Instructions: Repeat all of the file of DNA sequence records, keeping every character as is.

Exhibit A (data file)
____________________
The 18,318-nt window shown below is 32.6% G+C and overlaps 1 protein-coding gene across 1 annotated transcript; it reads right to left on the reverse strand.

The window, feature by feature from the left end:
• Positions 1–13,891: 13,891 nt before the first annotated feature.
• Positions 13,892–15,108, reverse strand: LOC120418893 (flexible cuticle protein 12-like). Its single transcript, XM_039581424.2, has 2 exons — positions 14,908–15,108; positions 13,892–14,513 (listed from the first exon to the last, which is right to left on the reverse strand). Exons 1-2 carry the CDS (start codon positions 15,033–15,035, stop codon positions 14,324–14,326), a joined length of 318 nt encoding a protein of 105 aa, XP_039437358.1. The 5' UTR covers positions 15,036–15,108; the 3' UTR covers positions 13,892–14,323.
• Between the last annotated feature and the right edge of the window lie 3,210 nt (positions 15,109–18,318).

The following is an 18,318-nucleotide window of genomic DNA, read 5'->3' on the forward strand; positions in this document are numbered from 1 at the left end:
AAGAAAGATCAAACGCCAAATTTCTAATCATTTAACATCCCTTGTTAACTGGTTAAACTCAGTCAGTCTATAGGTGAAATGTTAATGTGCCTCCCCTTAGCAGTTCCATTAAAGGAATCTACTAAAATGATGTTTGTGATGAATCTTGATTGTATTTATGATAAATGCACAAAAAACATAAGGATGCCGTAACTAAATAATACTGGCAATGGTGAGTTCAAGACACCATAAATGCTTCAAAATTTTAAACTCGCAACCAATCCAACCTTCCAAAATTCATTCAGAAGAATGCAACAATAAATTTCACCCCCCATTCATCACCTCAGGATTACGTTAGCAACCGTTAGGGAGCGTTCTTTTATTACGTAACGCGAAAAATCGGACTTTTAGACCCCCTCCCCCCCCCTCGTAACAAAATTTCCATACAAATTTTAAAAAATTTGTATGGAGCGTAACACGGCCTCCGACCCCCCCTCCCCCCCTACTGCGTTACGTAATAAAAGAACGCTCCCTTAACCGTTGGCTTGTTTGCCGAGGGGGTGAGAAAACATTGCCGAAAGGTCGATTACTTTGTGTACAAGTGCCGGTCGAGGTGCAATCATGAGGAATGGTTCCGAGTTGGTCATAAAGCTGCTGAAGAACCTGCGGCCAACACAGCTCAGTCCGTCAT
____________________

The 18,318-nt window shown below is 32.6% G+C and overlaps 1 protein-coding gene across 1 annotated transcript; it reads right to left on the reverse strand.

The window, feature by feature from the left end:
• Positions 1–13,891: 13,891 nt before the first annotated feature.
• Positions 13,892–15,108, reverse strand: LOC120418893 (flexible cuticle protein 12-like). Its single transcript, XM_039581424.2, has 2 exons — positions 14,908–15,108; positions 13,892–14,513 (listed from the first exon to the last, which is right to left on the reverse strand). Exons 1-2 carry the CDS (start codon positions 15,033–15,035, stop codon positions 14,324–14,326), a joined length of 318 nt encoding a protein of 105 aa, XP_039437358.1. The 5' UTR covers positions 15,036–15,108; the 3' UTR covers positions 13,892–14,323.
• Between the last annotated feature and the right edge of the window lie 3,210 nt (positions 15,109–18,318).

The following is an 18,318-nucleotide window of genomic DNA, read 5'->3' on the forward strand; positions in this document are numbered from 1 at the left end:
AAGAAAGATCAAACGCCAAATTTCTAATCATTTAACATCCCTTGTTAACTGGTTAAACTCAGTCAGTCTATAGGTGAAATGTTAATGTGCCTCCCCTTAGCAGTTCCATTAAAGGAATCTACTAAAATGATGTTTGTGATGAATCTTGATTGTATTTATGATAAATGCACAAAAAACATAAGGATGCCGTAACTAAATAATACTGGCAATGGTGAGTTCAAGACACCATAAATGCTTCAAAATTTTAAACTCGCAACCAATCCAACCTTCCAAAATTCATTCAGAAGAATGCAACAATAAATTTCACCCCCCATTCATCACCTCAGGATTACGTTAGCAACCGTTAGGGAGCGTTCTTTTATTACGTAACGCGAAAAATCGGACTTTTAGACCCCCTCCCCCCCCCTCGTAACAAAATTTCCATACAAATTTTAAAAAATTTGTATGGAGCGTAACACGGCCTCCGACCCCCCCTCCCCCCCTACTGCGTTACGTAATAAAAGAACGCTCCCTTAACCGTTGGCTTGTTTGCCGAGGGGGTGAGAAAACATTGCCGAAAGGTCGATTACTTTGTGTACAAGTGCCGGTCGAGGTGCAATCATGAGGAATGGTTCCGAGTTGGTCATAAAGCTGCTGAAGAACCTGCGGCCAACACAGCTCAGTCCGTCAT